Tuesday, November 21, 2006

The Blind World Cup

The Blind World Cup kicks off in Argentina tomorrow and the England squad have one vision – to bring home the trophy. Top scorer David Clarke, 36, born with glaucoma, reckons the team have a real shot at victory.

He said: “We don’t know who we’re playing yet but we want one of the big teams at the start. We’re as strong now as we have ever been. We’ve got a youthful side and we’ve been training hard.”

David, who plays up front and is a senior partner in a bank, added: “Ranking-wise we’re not top three but we’ve got the ability to win. It all depends on the draw. We’ve got either Brazil or Argentina in our group, which will be a big game. But after the group stages if we get France or someone then we’ve got a very good chance of going all the way.”

Just like the regular World Cup, the blind cup is every four years, with the Blind European Championships two years afterwards. And just like in the regular World Cup, two danger teams are Argentina and Spain.

Alex Stone, of the Football Association, says: “It was Spain that came up with the concept of blind football and they’re the world number one.Hosts Argentina are pretty good as well, so they’re the teams to beat. England are about fifth or sixth in the world so we stand a good chance.”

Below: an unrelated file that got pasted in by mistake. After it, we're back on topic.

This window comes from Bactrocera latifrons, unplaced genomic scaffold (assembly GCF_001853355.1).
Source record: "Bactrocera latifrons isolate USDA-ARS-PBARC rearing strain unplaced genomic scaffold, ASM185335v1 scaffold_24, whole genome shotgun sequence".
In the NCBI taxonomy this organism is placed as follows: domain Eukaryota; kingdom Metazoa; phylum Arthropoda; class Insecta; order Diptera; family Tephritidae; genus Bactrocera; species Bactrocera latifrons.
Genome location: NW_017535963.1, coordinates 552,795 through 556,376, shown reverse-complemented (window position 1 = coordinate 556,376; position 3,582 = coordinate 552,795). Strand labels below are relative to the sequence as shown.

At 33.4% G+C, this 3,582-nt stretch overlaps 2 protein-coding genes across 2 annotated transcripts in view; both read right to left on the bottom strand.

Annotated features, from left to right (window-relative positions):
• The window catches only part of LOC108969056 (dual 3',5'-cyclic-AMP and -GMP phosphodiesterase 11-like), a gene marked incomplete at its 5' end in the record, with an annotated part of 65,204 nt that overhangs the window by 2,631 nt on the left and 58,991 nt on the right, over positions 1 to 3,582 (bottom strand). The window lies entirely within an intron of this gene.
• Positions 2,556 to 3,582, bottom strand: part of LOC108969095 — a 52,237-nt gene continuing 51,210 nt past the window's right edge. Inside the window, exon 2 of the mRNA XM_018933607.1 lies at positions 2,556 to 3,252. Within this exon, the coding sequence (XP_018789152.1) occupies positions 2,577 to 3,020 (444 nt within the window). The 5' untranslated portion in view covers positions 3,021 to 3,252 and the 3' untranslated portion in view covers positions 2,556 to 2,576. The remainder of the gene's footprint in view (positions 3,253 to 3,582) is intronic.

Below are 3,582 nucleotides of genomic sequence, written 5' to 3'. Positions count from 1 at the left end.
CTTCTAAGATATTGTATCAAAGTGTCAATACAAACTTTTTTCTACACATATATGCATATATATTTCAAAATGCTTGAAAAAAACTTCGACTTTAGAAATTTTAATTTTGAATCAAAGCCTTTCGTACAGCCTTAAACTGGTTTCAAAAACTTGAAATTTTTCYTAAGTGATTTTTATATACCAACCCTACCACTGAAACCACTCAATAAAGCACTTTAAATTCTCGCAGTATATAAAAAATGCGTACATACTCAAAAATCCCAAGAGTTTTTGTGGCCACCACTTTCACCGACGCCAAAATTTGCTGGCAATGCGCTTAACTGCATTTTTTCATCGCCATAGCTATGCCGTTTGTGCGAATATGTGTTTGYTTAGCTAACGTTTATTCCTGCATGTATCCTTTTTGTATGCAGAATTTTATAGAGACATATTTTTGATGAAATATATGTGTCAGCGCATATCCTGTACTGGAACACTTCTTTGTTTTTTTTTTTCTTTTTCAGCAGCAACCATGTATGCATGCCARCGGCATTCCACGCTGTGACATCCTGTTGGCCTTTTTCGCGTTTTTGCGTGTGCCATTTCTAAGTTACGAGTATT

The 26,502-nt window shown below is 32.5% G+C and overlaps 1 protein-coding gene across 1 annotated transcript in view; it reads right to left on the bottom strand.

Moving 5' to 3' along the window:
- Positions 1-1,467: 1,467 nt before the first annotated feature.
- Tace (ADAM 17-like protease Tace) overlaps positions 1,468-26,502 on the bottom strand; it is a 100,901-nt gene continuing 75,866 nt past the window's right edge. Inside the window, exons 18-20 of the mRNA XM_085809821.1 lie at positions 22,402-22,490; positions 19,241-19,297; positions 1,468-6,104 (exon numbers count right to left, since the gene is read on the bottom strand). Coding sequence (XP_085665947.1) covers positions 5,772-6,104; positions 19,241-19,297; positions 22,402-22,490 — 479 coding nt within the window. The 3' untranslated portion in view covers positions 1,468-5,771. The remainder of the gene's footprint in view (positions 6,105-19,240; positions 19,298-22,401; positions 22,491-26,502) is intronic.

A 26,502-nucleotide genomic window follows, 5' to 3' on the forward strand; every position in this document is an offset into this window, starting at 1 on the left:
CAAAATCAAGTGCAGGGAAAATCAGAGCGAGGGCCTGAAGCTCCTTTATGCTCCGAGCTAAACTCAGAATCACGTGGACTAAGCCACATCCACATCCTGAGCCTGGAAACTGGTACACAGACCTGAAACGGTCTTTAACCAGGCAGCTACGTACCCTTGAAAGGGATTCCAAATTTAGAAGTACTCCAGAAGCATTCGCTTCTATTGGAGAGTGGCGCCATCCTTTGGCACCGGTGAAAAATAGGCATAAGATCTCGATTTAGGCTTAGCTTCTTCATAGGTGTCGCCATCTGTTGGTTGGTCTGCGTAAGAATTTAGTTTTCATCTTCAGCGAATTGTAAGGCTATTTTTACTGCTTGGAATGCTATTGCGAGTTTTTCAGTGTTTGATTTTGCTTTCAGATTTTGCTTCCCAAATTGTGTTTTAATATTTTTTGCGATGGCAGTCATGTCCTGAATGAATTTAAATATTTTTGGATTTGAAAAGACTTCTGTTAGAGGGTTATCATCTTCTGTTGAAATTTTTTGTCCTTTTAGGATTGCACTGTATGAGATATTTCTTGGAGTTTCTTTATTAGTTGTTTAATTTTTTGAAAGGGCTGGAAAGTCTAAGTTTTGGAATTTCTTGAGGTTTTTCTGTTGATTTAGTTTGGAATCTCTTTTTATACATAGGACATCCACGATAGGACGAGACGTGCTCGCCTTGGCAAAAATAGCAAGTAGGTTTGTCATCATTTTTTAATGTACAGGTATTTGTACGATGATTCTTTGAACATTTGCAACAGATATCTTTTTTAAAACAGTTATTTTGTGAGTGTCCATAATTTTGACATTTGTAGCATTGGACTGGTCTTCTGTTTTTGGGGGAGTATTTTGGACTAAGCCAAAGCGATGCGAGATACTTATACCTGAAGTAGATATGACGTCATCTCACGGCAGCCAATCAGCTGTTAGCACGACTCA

Making up the ten teams in action are Brazil, Paraguay, France, Japan, Korea, South Korea and Senegal. The England squad have been in Argentina getting used to the 25°C heat to be in top form for their opening game on Thursday.

When in the UK they train together once a month — but have been honing their bodies and skills every weekend for the past two months. The England team is funded by the FA and works to promote disability in sports.

Many players are all-round top performers. Alex Stone says: “One of our key players, Darren Harris, competes in judo and athletics to a high standard. And Keryn Seal plays for the blind England cricket squad. A lot of the lads in Argentina now are looking to compete in the Paralympics in Beijing in 2008.”

The Rules

  • The football is smaller than a normal ball. It is filled with ball bearings so players can hear it.
  • Games are five-a-side and teams can use five subs.
  • The crowd must be silent so players can hear where the ball is – but they can celebrate goals.
  • Players shout out when they want the ball passed to them.
  • A coach sits behind each goal and shouts so players know where to shoot.
  • All outfield players must be category B1 blind – completely blind – but still wear blindfolds. This follows a tournament where one player was partially sighted and kept scoring. The players are checked by an ophthalmologist at the start of every tournament.
  • Goalkeepers are sighted and not allowed out of their areas.
  • There are walls around the outside of the pitch so the ball is always in play.
  • Each half is 25 minutes.
  • There is no offside.

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